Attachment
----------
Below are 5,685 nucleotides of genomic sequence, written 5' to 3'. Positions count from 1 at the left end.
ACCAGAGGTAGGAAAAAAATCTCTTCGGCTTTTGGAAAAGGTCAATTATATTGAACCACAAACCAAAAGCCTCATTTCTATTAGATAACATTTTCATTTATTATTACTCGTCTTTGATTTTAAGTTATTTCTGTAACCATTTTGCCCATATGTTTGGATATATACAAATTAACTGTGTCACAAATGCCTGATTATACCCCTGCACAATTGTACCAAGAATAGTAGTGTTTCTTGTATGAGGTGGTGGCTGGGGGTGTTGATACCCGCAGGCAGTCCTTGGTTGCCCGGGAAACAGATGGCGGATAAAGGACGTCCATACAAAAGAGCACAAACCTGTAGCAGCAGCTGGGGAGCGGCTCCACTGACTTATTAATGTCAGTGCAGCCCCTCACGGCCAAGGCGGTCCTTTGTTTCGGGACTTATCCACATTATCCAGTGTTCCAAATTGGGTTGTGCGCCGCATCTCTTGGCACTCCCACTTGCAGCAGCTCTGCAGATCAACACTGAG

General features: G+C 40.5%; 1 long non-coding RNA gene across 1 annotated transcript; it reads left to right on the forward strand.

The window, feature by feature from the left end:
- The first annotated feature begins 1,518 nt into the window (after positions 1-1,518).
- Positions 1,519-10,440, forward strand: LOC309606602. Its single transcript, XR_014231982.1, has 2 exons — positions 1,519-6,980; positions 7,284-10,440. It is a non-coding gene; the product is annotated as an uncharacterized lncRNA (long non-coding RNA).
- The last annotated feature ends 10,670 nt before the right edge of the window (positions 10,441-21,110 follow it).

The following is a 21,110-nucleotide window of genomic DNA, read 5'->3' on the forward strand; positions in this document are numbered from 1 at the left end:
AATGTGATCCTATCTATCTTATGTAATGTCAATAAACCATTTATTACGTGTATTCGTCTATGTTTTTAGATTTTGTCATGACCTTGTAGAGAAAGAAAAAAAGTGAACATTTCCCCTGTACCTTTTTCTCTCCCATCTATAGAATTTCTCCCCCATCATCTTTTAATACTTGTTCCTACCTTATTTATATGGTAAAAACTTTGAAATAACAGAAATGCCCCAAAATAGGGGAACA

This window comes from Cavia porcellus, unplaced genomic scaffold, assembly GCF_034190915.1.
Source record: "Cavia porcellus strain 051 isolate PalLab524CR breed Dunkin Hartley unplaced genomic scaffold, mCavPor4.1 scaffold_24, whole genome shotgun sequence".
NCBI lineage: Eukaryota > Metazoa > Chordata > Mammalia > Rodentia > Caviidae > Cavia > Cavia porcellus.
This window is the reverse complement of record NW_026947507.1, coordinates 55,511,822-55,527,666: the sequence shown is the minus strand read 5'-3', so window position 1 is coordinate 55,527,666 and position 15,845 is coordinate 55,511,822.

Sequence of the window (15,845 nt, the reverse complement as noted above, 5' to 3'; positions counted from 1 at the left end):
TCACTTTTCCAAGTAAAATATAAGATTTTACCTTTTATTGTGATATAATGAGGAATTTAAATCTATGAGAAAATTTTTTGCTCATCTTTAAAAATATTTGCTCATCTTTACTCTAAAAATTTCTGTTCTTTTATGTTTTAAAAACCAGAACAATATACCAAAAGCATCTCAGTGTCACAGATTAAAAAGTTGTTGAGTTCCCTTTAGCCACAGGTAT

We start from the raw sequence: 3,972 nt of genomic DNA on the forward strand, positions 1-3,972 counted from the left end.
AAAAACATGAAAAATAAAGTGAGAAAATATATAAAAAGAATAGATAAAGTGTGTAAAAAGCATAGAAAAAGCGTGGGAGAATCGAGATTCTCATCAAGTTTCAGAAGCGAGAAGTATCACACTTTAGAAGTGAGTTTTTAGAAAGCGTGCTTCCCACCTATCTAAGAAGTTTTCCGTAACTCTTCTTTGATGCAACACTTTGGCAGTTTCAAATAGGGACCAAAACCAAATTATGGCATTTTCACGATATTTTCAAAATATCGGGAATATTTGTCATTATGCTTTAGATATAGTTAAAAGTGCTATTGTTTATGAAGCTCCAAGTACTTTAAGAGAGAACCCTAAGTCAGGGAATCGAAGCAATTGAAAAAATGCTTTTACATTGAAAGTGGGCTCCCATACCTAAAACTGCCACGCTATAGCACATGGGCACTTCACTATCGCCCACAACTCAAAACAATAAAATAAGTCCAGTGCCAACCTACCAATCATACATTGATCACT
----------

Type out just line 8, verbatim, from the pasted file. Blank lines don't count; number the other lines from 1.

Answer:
The following is a 21,110-nucleotide window of genomic DNA, read 5'->3' on the forward strand; positions in this document are numbered from 1 at the left end: